Several 19th-century theologians and evolutionists attempted specific solutions, including the Catholics John Augustine Zahm and St. George Jackson Mivart, but tended to come under attack from both the theological and biological camps. and 20th-century thinking tended to avoid proposing precise mechanisms.
Relationship to other positions
19th century 'theistic evolution'
The American botanist Asa Gray used the name "theistic evolution" in a now-obsolete sense for his point of view, presented in his 1876 book Essays and Reviews Pertaining to Darwinism. He argued that the deity supplies beneficial mutations to guide evolution. St George Jackson Mivart argued instead in his 1871 On the Genesis of Species that the deity, equipped with foreknowledge, sets the direction of evolution (orthogenesis) by specifying the laws that govern it, and leaves species to evolve according to the conditions they experience as time goes by. The Duke of Argyll set out similar views in his 1867 book The Reign of Law. The historian Edward J. Larson stated that the theory failed as an explanation in the minds of biologists from the late 19th century onwards as it broke the rules of methodological naturalism which they had grown to expect.
The major criticism of theistic evolution by non-theistic evolutionists focuses on its essential belief in a supernatural creator. These critics argue that by the application of Occam's razor, sufficient explanation of the phenomena of evolution is provided by natural processes (in particular, natural selection), and the intervention or direction of a supernatural entity is not required. The evolutionary biologist Richard Dawkins considers theistic evolution a superfluous attempt to "smuggle God in by the back door".
A number of notable proponents of theistic evolution, including Kenneth R. Miller, John Haught, George Coyne, Simon Conway Morris, Denis Alexander, Ard Louis, Darrel Falk, Alister McGrath, Francisco J. Ayala, and Francis Collins are critics of intelligent design.
Young Earth creationism
Young Earth creationists including Ken Ham criticise theistic evolution on theological grounds, finding it hard to reconcile the nature of a loving God with the process of evolution, in particular, the existence of death and suffering before the Fall of Man. They consider that it undermines central biblical teachings by regarding the creation account as a myth, a parable, or an allegory, instead of treating it as historical. They also fear that a capitulation to what they call "atheistic" naturalism will confine God to the gaps in scientific explanations, undermining biblical doctrines, such as God's incarnation through Christ.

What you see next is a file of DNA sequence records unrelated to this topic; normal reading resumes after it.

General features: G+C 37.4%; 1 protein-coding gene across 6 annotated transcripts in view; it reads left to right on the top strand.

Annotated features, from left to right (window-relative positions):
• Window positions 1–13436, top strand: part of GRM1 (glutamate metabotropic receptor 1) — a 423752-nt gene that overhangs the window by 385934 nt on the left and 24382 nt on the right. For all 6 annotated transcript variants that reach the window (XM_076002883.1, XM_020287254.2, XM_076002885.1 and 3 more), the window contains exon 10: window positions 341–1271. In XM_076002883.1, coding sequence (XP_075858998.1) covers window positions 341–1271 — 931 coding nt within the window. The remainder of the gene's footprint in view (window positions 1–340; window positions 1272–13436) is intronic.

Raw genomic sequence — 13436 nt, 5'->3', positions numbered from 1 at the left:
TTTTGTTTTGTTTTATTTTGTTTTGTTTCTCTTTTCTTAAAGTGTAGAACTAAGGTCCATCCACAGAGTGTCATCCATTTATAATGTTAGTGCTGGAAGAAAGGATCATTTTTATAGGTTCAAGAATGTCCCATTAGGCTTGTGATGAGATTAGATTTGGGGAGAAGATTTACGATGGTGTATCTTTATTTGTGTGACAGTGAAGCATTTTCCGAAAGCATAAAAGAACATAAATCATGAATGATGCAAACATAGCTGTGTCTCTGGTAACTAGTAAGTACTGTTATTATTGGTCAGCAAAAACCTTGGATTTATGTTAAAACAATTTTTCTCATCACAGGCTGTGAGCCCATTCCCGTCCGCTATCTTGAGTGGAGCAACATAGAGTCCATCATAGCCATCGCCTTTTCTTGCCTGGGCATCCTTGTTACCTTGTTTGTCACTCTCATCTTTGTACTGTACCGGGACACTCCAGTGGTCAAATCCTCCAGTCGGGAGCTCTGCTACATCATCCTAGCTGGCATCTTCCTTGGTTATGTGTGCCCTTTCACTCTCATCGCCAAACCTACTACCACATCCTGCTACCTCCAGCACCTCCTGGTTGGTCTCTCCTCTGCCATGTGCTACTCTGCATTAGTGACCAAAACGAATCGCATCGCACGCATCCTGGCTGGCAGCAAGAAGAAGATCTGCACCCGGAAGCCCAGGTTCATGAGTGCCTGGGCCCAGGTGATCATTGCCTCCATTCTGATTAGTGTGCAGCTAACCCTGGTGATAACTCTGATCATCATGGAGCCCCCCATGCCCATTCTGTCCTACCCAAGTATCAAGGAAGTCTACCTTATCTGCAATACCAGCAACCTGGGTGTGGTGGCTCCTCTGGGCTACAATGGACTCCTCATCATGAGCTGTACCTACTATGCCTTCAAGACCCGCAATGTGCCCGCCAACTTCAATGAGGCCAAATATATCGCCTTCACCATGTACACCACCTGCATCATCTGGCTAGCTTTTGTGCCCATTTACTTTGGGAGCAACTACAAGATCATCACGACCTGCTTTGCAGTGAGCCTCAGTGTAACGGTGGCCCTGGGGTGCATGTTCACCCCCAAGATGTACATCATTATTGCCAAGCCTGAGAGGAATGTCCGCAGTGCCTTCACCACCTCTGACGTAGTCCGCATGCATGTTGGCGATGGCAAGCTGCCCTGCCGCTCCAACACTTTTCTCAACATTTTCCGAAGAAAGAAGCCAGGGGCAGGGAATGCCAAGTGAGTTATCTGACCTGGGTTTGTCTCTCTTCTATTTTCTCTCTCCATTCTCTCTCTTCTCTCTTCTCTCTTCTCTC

- Numbers 2006, pp. 34–38
- Evolution Vs. Creationism, Eugenie Scott, Niles Eldredge, p62-63
- "Building bridges". Nature. 442 (7099): 110. 2006. doi:10.1038/442110a.
- Stipe, Claude E., "Scientific Creationism and Evangelical Christianity", American Anthropologist, New Series, Vol. 87, No. 1 (Mar., 1985), p. 149, Wiley on behalf of the American Anthropological Association, JSTOR
- The Modern Creation Trilogy (1998), New Leaf Publishing Group, p. 36
- Pope John Paul II, 3 October 1981 to the Pontifical Academy of Science, "Cosmology and Fundamental Physics"
- An Open Letter Concerning Religion and Science
- Glover, Gordon J. (2007). Beyond the Firmament: Understanding Science and the Theology of Creation. Chesapeake, VA: Watertree. ISBN 0-9787186-1-5.
- "Evolutionary Creation". ualberta.ca.
- Denis O. Lamoureux (2003). "Evolutionary Creation: A Christian Approach to Evolution" (PDF). University of Alberta. Retrieved 25 April 2012.
The most important word in the term evolutionary creation is the noun "creation". These Christian evolutionists are first and foremost thoroughly committed and unapologetic creationists. They believe that the world is a creation that is absolutely dependent for every instant of its existence on the will and grace of the Creator. The qualifying word in this category is the adjective "evolutionary", indicating simply the method through which the Lord made the cosmos and living organisms. This view of origins is often referred to as "theistic evolution". However, such a word arrangement places the process of evolution as the primary term, and makes the Creator secondary as merely a qualifying adjective.
- Scott, 271
- The Creation/Evolution Continuum by Eugenie Scott, December 2000, National Center for Science Education; see also Scott, 271 for another definition
- Compare: Numbers 1993, p. 36
- On the Origins of New Forms of Life, A new Theory, by Eugene M. McCarthy.
- Compare: Garner, Paul A. (2009-01-16). "1: Evolving Christian Views of Species". In Wood, Todd Charles; Garner, Paul A. Genesis Kinds: Creationism and the Origin of Species. Issues in creation. Center for Origins Research Issues in Creation: 5. Eugene, Oregon: Wipf and Stock. p. 16. ISBN 9781606084908.
In his Disquisitio de Sexu Plantarum (1756), Linnaeus had argued that the genera were the original units of creation and that the species within them had originated by subsequent hybridization. In 1766, he dropped his famous maxim about the permanance of species from the final edition of the Systema Naturae. Glass (1959b, p. 151) summarizes his mature views this way: 'In the end he believed in the evolution of the smaller systematic categories, of the species as he knew species, and maybe of the genera. But the original Creation was still that of a multitude of forms, distinct then and forever.'
- Alistair Cameron Crombie, Michael A. Hoskin (1988), "History of Science" Science History Publications. p. 43
- As quoted from Ramsbottom, (1938); in David Briggs (1997), "Plant Variation and Evolution", p. 16